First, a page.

Using ignorance of historical realities, neglecting no opportunity to falsify the past as the present, resorting to opposition to power that create a climate of civil war, insulting, slandering, Sam Rainsy is rapidly hysterical when it comes to political debate.

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With the support of Westerners, at all times careless of Cambodian realities, he has had considerable financial means to prosper in his political adventure. After unsuccessfully igniting the streets of Phnom Penh in 2013, he deigned to accept the prime minister’s proposal to practice a culture of dialogue. He sabotaged it, once obtained a reform of the electoral law he wished.

Everyone knows what followed. Today, some of those who have supported Sam Rainsy’s hateful practices speak of national reconciliation and a culture of dialogue. Very well! If there is in the opposition, including the former CNRP, women and men of goodwill, all the better. We can only rejoice. But we must glean from a quarter of a century of lessons why the attempt to establish a peaceful democracy failed.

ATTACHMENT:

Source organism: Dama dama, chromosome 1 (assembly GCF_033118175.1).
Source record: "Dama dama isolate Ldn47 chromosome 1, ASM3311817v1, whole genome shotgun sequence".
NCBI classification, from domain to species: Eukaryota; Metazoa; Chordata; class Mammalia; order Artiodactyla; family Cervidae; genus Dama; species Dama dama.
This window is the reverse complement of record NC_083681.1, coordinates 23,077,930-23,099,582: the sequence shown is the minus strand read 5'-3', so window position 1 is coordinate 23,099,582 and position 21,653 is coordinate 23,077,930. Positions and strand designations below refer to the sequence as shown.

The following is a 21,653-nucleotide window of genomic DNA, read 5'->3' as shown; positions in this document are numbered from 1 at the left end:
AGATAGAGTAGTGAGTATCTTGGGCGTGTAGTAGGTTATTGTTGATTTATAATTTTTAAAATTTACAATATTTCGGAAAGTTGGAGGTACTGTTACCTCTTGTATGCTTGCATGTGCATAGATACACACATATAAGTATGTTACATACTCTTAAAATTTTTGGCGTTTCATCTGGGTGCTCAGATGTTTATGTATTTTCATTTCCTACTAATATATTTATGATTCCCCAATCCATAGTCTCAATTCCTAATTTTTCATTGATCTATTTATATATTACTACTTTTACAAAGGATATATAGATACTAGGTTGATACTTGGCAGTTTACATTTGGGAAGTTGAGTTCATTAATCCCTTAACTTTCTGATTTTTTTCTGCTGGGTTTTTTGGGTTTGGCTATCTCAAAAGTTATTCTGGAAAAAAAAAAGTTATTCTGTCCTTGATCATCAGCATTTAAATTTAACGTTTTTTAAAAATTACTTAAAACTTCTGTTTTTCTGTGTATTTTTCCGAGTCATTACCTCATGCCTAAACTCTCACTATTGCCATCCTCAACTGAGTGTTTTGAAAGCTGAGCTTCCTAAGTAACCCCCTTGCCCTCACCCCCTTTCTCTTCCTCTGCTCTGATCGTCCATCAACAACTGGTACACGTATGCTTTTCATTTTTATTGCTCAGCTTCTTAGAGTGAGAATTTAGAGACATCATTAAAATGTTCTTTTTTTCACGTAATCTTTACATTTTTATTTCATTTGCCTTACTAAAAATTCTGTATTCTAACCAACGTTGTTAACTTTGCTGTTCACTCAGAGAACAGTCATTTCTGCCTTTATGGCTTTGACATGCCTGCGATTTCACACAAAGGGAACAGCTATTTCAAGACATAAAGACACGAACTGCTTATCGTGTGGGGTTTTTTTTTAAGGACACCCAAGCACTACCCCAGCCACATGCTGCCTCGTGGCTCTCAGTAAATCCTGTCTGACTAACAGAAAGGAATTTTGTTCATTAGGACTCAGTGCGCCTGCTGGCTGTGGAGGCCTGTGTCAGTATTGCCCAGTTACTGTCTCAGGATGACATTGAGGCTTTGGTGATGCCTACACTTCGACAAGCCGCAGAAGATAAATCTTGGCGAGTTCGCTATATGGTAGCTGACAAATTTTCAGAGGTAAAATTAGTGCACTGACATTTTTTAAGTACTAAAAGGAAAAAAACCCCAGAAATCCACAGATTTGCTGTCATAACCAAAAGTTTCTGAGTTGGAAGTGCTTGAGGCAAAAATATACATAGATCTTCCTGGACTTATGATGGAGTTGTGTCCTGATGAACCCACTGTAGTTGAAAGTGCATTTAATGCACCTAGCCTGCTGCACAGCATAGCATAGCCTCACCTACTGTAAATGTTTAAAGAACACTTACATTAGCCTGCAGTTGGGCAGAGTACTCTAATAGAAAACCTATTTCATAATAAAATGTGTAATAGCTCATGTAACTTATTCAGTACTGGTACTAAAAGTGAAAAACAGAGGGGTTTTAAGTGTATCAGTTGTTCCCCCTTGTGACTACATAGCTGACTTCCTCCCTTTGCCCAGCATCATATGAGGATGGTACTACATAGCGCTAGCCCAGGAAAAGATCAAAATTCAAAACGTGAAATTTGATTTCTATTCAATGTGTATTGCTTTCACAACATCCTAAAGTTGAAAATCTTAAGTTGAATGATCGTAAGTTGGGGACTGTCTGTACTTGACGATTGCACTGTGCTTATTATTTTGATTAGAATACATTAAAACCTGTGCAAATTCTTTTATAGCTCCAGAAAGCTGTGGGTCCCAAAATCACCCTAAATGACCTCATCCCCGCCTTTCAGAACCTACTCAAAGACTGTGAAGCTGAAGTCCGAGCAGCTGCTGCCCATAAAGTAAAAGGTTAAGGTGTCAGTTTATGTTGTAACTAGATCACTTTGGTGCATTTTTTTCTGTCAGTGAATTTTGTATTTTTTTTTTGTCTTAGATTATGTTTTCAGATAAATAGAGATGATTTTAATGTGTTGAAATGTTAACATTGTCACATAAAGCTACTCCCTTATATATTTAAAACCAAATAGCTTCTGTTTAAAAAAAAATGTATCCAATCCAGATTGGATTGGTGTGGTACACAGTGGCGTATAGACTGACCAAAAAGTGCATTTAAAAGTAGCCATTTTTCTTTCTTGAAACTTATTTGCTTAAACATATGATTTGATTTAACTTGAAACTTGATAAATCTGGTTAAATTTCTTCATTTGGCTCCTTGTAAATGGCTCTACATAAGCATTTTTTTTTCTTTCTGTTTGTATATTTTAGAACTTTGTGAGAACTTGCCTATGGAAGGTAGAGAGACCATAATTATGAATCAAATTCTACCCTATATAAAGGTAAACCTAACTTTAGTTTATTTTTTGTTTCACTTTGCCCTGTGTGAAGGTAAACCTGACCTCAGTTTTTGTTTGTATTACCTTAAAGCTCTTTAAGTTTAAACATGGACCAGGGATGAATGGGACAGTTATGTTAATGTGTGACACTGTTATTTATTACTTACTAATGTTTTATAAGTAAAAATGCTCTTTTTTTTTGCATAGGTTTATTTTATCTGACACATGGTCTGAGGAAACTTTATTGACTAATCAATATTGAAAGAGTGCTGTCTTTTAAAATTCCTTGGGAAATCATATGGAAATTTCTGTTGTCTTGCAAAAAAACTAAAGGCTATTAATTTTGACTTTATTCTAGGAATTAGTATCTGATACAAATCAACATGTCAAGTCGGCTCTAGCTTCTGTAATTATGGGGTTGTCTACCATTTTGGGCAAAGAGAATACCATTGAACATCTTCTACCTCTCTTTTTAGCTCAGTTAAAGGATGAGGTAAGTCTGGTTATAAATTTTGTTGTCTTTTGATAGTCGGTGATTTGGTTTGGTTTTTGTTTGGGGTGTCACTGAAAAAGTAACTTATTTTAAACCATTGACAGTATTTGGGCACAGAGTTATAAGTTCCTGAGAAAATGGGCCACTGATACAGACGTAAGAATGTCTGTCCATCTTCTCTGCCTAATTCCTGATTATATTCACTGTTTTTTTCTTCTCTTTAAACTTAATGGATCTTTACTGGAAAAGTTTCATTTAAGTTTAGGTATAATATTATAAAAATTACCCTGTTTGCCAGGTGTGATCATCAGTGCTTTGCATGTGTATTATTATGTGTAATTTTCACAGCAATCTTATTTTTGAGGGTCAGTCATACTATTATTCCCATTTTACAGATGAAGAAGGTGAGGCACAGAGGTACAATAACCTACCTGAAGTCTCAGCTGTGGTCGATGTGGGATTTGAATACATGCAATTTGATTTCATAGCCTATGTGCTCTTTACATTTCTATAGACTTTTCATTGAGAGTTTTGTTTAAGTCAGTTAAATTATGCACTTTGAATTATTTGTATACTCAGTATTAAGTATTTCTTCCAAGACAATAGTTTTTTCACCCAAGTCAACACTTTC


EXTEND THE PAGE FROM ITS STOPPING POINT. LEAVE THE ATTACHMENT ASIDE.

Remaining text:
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What has been lacking in the Cambodian people and their political class since 1993 is a national consensus on a number of fundamental issues. The lack of unity of views on these issues has allowed demagogy to flourish. Cambodia offers the spectacle of a country that is not reconciled with itself on essential issues. This is the lesson of the past 25 years: a democracy cannot work if there is no agreement among all political sensitivities on a common denominator.

The Kingdom needs a national consensus on its past, on the territorial configuration of the country before and after colonization, on the reality of the March 18, 1970 coup, on all the crimes committed by Pol Pot’s gang, on the role of Vietnam in the liberation of the country, and on the true pacification of the country.